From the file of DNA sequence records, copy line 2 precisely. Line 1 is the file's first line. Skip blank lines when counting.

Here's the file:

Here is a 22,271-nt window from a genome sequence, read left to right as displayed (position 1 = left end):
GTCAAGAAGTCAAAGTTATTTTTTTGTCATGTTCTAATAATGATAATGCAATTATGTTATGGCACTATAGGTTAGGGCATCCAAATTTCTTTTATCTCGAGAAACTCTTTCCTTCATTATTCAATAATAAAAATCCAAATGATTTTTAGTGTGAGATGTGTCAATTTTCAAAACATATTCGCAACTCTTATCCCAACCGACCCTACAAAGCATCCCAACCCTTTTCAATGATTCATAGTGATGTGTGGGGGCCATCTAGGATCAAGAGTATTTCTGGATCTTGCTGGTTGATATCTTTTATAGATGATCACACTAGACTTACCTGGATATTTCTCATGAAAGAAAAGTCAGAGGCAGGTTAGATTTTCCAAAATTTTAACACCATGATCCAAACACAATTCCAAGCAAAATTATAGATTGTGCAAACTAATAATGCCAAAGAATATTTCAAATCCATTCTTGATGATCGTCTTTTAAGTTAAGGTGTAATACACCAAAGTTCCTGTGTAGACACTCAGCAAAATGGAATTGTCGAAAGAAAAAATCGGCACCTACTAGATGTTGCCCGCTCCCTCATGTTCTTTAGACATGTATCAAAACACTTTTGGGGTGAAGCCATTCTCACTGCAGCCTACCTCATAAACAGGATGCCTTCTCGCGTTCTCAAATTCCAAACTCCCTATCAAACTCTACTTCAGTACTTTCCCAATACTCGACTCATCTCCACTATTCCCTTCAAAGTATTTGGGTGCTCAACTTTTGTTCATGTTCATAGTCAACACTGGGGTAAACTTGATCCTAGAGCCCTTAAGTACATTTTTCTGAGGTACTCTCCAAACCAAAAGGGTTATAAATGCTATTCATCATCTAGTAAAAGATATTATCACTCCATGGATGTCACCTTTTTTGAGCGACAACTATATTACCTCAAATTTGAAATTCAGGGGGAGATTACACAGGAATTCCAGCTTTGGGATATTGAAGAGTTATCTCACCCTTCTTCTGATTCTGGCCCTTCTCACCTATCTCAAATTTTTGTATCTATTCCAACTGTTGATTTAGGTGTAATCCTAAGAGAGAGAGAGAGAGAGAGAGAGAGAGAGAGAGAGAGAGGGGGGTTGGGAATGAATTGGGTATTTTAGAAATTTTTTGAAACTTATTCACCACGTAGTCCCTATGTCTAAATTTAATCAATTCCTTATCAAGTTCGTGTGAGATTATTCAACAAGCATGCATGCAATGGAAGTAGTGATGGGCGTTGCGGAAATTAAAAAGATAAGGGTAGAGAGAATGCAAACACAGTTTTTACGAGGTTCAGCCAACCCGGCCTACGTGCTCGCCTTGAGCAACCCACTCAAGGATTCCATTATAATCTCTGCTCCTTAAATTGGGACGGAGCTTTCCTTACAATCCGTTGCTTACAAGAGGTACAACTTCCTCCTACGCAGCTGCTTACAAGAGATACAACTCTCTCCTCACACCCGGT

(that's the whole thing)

GTCAAGAAGTCAAAGTTATTTTTTTGTCATGTTCTAATAATGATAATGCAATTATGTTATGGCACTATAGGTTAGGGCATCCAAATTTCTTTTATCTCGAGAAACTCTTTCCTTCATTATTCAATAATAAAAATCCAAATGATTTTTAGTGTGAGATGTGTCAATTTTCAAAACATATTCGCAACTCTTATCCCAACCGACCCTACAAAGCATCCCAACCCTTTTCAATGATTCATAGTGATGTGTGGGGGCCATCTAGGATCAAGAGTATTTCTGGATCTTGCTGGTTGATATCTTTTATAGATGATCACACTAGACTTACCTGGATATTTCTCATGAAAGAAAAGTCAGAGGCAGGTTAGATTTTCCAAAATTTTAACACCATGATCCAAACACAATTCCAAGCAAAATTATAGATTGTGCAAACTAATAATGCCAAAGAATATTTCAAATCCATTCTTGATGATCGTCTTTTAAGTTAAGGTGTAATACACCAAAGTTCCTGTGTAGACACTCAGCAAAATGGAATTGTCGAAAGAAAAAATCGGCACCTACTAGATGTTGCCCGCTCCCTCATGTTCTTTAGACATGTATCAAAACACTTTTGGGGTGAAGCCATTCTCACTGCAGCCTACCTCATAAACAGGATGCCTTCTCGCGTTCTCAAATTCCAAACTCCCTATCAAACTCTACTTCAGTACTTTCCCAATACTCGACTCATCTCCACTATTCCCTTCAAAGTATTTGGGTGCTCAACTTTTGTTCATGTTCATAGTCAACACTGGGGTAAACTTGATCCTAGAGCCCTTAAGTACATTTTTCTGAGGTACTCTCCAAACCAAAAGGGTTATAAATGCTATTCATCATCTAGTAAAAGATATTATCACTCCATGGATGTCACCTTTTTTGAGCGACAACTATATTACCTCAAATTTGAAATTCAGGGGGAGATTACACAGGAATTCCAGCTTTGGGATATTGAAGAGTTATCTCACCCTTCTTCTGATTCTGGCCCTTCTCACCTATCTCAAATTTTTGTATCTATTCCAACTGTTGATTTAGGTGTAATCCTAAGAGAGAGAGAGAGAGAGAGAGAGAGAGAGAGAGAGAGAGGGGGGTTGGGAATGAATTGGGTATTTTAGAAATTTTTTGAAACTTATTCACCACGTAGTCCCTATGTCTAAATTTAATCAATTCCTTATCAAGTTCGTGTGAGATTATTCAACAAGCATGCATGCAATGGAAGTAGTGATGGGCGTTGCGGAAATTAAAAAGATAAGGGTAGAGAGAATGCAAACACAGTTTTTACGAGGTTCAGCCAACCCGGCCTACGTGCTCGCCTTGAGCAACCCACTCAAGGATTCCATTATAATCTCTGCTCCTTAAATTGGGACGGAGCTTTCCTTACAATCCGTTGCTTACAAGAGGTACAACTTCCTCCTACGCAGCTGCTTACAAGAGATACAACTCTCTCCTCACACCCGGT